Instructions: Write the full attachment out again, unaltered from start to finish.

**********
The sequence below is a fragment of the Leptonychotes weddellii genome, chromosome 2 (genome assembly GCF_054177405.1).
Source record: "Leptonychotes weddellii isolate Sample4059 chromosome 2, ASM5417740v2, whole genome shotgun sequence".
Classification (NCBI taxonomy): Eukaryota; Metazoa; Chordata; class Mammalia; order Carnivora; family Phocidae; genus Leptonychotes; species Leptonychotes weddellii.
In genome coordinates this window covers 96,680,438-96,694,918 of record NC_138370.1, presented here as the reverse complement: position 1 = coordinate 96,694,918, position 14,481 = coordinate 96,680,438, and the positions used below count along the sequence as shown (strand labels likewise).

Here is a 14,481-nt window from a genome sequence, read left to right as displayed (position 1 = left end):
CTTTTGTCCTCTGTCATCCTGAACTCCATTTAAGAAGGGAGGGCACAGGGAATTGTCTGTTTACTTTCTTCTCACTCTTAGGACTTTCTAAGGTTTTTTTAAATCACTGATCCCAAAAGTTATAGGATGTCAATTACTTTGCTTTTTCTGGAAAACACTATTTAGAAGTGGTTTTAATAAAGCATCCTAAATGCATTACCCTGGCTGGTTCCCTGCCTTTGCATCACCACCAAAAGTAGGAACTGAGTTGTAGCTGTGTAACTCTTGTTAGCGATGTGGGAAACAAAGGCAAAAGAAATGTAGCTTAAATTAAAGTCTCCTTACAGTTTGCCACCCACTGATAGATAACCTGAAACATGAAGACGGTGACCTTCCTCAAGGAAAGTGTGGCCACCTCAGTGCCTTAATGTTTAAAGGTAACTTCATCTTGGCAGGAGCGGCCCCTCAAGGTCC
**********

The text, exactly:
The sequence below is a fragment of the Leptonychotes weddellii genome, chromosome 2 (genome assembly GCF_054177405.1).
Source record: "Leptonychotes weddellii isolate Sample4059 chromosome 2, ASM5417740v2, whole genome shotgun sequence".
Classification (NCBI taxonomy): Eukaryota; Metazoa; Chordata; class Mammalia; order Carnivora; family Phocidae; genus Leptonychotes; species Leptonychotes weddellii.
In genome coordinates this window covers 96,680,438-96,694,918 of record NC_138370.1, presented here as the reverse complement: position 1 = coordinate 96,694,918, position 14,481 = coordinate 96,680,438, and the positions used below count along the sequence as shown (strand labels likewise).

Here is a 14,481-nt window from a genome sequence, read left to right as displayed (position 1 = left end):
CTTTTGTCCTCTGTCATCCTGAACTCCATTTAAGAAGGGAGGGCACAGGGAATTGTCTGTTTACTTTCTTCTCACTCTTAGGACTTTCTAAGGTTTTTTTAAATCACTGATCCCAAAAGTTATAGGATGTCAATTACTTTGCTTTTTCTGGAAAACACTATTTAGAAGTGGTTTTAATAAAGCATCCTAAATGCATTACCCTGGCTGGTTCCCTGCCTTTGCATCACCACCAAAAGTAGGAACTGAGTTGTAGCTGTGTAACTCTTGTTAGCGATGTGGGAAACAAAGGCAAAAGAAATGTAGCTTAAATTAAAGTCTCCTTACAGTTTGCCACCCACTGATAGATAACCTGAAACATGAAGACGGTGACCTTCCTCAAGGAAAGTGTGGCCACCTCAGTGCCTTAATGTTTAAAGGTAACTTCATCTTGGCAGGAGCGGCCCCTCAAGGTCC